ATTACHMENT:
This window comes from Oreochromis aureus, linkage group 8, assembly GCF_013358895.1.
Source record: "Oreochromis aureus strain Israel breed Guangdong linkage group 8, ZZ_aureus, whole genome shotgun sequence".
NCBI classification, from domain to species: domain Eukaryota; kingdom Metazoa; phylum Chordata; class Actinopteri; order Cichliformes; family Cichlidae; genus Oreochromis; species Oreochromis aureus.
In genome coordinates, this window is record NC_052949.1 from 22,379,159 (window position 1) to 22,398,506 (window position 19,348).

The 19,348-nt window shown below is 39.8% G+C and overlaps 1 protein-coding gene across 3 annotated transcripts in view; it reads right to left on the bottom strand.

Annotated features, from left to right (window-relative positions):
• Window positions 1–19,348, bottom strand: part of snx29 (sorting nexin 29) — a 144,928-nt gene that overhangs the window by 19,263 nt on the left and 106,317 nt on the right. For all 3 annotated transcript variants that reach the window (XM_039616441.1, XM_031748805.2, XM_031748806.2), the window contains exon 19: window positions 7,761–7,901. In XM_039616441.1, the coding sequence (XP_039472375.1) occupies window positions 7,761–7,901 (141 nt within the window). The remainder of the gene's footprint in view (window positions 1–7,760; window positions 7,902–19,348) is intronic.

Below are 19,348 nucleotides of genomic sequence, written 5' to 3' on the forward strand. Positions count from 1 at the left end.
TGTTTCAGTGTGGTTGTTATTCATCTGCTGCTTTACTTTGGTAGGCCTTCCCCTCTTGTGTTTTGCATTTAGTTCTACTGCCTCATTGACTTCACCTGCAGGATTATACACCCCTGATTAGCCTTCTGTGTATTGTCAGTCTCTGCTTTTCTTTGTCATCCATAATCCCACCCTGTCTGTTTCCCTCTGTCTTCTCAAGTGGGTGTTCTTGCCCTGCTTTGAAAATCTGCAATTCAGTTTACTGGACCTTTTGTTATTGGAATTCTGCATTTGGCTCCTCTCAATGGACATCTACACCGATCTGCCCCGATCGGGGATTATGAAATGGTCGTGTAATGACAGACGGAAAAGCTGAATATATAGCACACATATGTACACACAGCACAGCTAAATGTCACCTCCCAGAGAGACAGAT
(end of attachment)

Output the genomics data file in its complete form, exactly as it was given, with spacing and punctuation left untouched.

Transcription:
This window comes from Oreochromis aureus, linkage group 8, assembly GCF_013358895.1.
Source record: "Oreochromis aureus strain Israel breed Guangdong linkage group 8, ZZ_aureus, whole genome shotgun sequence".
NCBI classification, from domain to species: domain Eukaryota; kingdom Metazoa; phylum Chordata; class Actinopteri; order Cichliformes; family Cichlidae; genus Oreochromis; species Oreochromis aureus.
In genome coordinates, this window is record NC_052949.1 from 22,379,159 (window position 1) to 22,398,506 (window position 19,348).

The 19,348-nt window shown below is 39.8% G+C and overlaps 1 protein-coding gene across 3 annotated transcripts in view; it reads right to left on the bottom strand.

Annotated features, from left to right (window-relative positions):
• Window positions 1–19,348, bottom strand: part of snx29 (sorting nexin 29) — a 144,928-nt gene that overhangs the window by 19,263 nt on the left and 106,317 nt on the right. For all 3 annotated transcript variants that reach the window (XM_039616441.1, XM_031748805.2, XM_031748806.2), the window contains exon 19: window positions 7,761–7,901. In XM_039616441.1, the coding sequence (XP_039472375.1) occupies window positions 7,761–7,901 (141 nt within the window). The remainder of the gene's footprint in view (window positions 1–7,760; window positions 7,902–19,348) is intronic.

Below are 19,348 nucleotides of genomic sequence, written 5' to 3' on the forward strand. Positions count from 1 at the left end.
TGTTTCAGTGTGGTTGTTATTCATCTGCTGCTTTACTTTGGTAGGCCTTCCCCTCTTGTGTTTTGCATTTAGTTCTACTGCCTCATTGACTTCACCTGCAGGATTATACACCCCTGATTAGCCTTCTGTGTATTGTCAGTCTCTGCTTTTCTTTGTCATCCATAATCCCACCCTGTCTGTTTCCCTCTGTCTTCTCAAGTGGGTGTTCTTGCCCTGCTTTGAAAATCTGCAATTCAGTTTACTGGACCTTTTGTTATTGGAATTCTGCATTTGGCTCCTCTCAATGGACATCTACACCGATCTGCCCCGATCGGGGATTATGAAATGGTCGTGTAATGACAGACGGAAAAGCTGAATATATAGCACACATATGTACACACAGCACAGCTAAATGTCACCTCCCAGAGAGACAGAT